Memory Hole discussion / OpenPGP e-mail header protection

Bjarni Runar Einarsson bre at
Wed Jul 1 11:19:25 CEST 2015

Good morning!

Daniel Kahn Gillmor <dkg at> wrote:
> > This is an important point. However, I think my scheme makes such
> > tampering easy to detect.
> sure, the detection of tampering is easy!  it's figuring out what to do
> about it that's hard.

Yes. :)

> I think the argument here is that there are two kinds of attacks on
> signed headers:
>  0) make you think a correctly-signed header is invalid
>  1) make you think some other arbitrary data is correctly-signed
> attack (0) has so many easy ways to accomplish (random bit flips,
> whitespace injection) that we shouldn't presume to defend against it.
> attack (1) is harder to understand and work out.  I think you're
> claiming that it's impossible, but i don't see an exhaustive argument
> for it.  there are all kinds of ways that it could be repurposed in a
> bad way.

Yes, I think my scheme can be made secure. But I'm not sure how
best to explore and express that; mailing lists aren't a very good
medium for this sort of thing.

> Consider an attack like the following:
>  B) Alice wants to cause some trouble.  She creates a new message Z
>     that is multipart/mixed, with two subparts, each of which are the
>     multipart-signed bodies of X and Y.  the part containing X's body is
>     marked Content-Disposition: inline, and the part containing Y's body
>     is marked Content-Disposition: attachment.

This attack is detected by my scheme. The parser will detect the
protected-headers markers in X and notices that they are not contained
in a matching RFC2822 message.

Your attack scenario is useful though, in that it clearly defines an
attack scenario which tools implementing Memory Hole should thwart.

> I'm not sure we're talking about the same thing when we're talking about
> "inferring position".  CSS selectors also work on tree-structured
> documents and they're able to recognize things like :
>  body > div > span.mhole
>  message/rfc822 > multipart/signed > multipart/mixed > message/rfc822-headers

Generating or evaluating paths like this is not easy with all
toolchains. CSS-style selectors are not a standard feature of MIME

For example the default API exposed by the Python libraries for
traversing MIME, Message.walk(), doesn't make the necessary information
readily available. When using Message.walk() I cannot easily tell if
that multipart/mixed part is contained inside multipart/signed or
contained within message/rfc822.


I can hack it, of course.  But my point here is only that what you are
asking is not something library authors have designed for, which *will*
complicate implementation. You haven't justified this cost.

My proposal on the other hand uses the Message-ID and the ad-hoc
parameters on the Content-Type attribute for what they were designed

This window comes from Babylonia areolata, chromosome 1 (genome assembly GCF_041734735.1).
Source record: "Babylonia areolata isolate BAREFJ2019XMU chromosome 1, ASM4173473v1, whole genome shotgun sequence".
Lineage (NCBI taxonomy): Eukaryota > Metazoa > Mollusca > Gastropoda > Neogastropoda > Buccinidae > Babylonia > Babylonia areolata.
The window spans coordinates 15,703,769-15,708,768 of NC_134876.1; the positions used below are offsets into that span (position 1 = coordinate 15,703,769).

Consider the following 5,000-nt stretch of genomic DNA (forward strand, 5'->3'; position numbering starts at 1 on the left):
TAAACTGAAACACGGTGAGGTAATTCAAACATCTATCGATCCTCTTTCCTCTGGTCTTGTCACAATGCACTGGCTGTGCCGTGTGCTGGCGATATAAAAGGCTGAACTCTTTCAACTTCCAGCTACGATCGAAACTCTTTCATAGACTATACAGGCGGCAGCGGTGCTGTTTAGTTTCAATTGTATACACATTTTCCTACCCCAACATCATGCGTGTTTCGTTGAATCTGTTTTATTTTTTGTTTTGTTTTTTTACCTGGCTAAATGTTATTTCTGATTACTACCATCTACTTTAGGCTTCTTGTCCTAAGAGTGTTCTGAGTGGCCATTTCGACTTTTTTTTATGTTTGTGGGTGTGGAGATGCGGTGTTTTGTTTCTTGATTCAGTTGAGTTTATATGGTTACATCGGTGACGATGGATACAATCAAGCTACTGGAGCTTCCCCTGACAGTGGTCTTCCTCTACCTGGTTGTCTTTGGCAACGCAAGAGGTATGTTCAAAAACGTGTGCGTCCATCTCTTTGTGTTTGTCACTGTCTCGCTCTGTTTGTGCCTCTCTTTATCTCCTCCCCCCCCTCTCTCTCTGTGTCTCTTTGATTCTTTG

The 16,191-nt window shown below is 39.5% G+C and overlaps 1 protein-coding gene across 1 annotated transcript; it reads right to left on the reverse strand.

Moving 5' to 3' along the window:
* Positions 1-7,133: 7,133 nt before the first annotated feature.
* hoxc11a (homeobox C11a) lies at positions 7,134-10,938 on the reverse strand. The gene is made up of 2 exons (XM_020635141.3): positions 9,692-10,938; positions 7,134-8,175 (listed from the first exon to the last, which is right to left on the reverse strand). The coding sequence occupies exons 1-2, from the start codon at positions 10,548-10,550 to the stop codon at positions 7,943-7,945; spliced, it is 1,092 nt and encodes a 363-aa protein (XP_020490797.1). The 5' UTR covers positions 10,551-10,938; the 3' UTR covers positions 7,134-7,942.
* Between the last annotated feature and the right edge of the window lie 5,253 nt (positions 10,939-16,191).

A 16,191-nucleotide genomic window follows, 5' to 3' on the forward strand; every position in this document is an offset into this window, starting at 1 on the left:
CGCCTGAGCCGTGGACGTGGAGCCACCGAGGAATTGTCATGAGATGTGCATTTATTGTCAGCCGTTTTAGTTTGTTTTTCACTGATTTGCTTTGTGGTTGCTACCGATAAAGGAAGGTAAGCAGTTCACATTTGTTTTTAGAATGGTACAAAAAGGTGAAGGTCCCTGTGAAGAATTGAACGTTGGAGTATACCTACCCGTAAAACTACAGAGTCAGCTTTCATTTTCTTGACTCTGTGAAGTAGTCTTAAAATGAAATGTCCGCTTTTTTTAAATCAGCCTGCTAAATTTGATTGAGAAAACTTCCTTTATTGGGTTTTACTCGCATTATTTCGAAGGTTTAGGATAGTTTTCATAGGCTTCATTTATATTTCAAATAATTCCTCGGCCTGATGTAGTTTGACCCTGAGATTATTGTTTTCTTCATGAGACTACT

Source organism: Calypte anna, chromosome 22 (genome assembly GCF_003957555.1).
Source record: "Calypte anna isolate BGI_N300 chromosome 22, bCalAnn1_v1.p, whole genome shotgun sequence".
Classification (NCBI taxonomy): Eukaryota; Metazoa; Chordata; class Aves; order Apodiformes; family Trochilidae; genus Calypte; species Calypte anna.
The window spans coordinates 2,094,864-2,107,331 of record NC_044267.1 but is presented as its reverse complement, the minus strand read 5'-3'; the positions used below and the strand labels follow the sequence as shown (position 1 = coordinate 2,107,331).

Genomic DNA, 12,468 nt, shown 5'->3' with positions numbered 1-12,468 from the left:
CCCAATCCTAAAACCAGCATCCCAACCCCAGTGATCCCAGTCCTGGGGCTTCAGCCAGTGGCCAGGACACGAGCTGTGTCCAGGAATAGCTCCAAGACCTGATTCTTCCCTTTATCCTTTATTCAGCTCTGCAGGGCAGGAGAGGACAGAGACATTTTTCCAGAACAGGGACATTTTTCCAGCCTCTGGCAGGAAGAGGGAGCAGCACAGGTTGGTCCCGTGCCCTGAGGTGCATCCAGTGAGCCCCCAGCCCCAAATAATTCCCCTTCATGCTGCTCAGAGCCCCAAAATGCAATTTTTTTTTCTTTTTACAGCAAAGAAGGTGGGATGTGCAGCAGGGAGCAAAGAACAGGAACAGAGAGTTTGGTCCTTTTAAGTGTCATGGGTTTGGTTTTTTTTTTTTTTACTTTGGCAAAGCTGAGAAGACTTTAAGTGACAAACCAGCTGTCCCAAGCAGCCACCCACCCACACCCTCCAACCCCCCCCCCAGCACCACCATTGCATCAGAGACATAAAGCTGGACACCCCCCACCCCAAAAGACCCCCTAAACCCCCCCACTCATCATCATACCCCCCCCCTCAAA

for; signaling and identification, tooling should be pretty good and
implementations straightforward. :-)

> if we're looking at signatures, you're right that we won't be able to
> evaluate them until the entire message is processed.  This is not
> particularly negotiable.
> If we want to talk about message signature structures that can sign
> messages piecemeal, that introduce whole new semantics and UI concerns,
> which i think we really don't want to get into.

I understand that you don't want to get into it, I'm sure it feels like
a giant can of worms and bike sheds.

But I also thing it would be a travesty if we created a new spec today
that was so inflexible that it wouldn't interoperate with forseeable
developments on that front.

Especially since the flexibility I'm after coincides with technical
simplicity in this case. I content that your prosposal to detect based
on position within the MIME structure is much more work to get right and
implementations will be more brittle.

I don't think you've ever really explained *why* you want to do things
this way, so I'm probably overlooking what benefits you forsee from
a position-based scheme as opposed to a marker like I proposed. Perhaps
you could explain in more detail if you think I'm overlooking something

> > As always, signtures are the difficult bit and some implementations
> > might choose to not perform header validation at all just because it's
> > hard to get it right.
> Why shouldn't the signed embedded header (if you have a valid signature
> that covers it) should just replace any tampered external header?

Maybe it should! This is certainly a simpler user experience.

If the rate of normal tampering is high enough, then there's no point
scaring the user with warnings about it when the app is able to recover
and correct the situation.

> > Encryption is easy: protected-headers in an encrypted part can just be
> > trusted blindly and overwrite whatever was in the public section. Is
> > there any need to warn the user about tampering (considering the high
> > expected rate of false positives), if we're able to recover from it
> > gracefully?
> I'm not convinced this is as easy of an argument; the encryption doesn't
> necessarily contain a signature, right?

Without a signature, the encrypted part is theoretically just as easy to
tamper with (by replacing it wholesale) as any header in the public
part. However in practice it is still more reliable because we know all
the standard e-mail infrastructure doesn'tl mess with the contents.

Malicious actors will just do both. The implication of course is that if
there is no signature, we can't mark the headers as "verified". But we
might still prefer to display the ones that were less likely to have
been corrupted en route.

 - Bjarni

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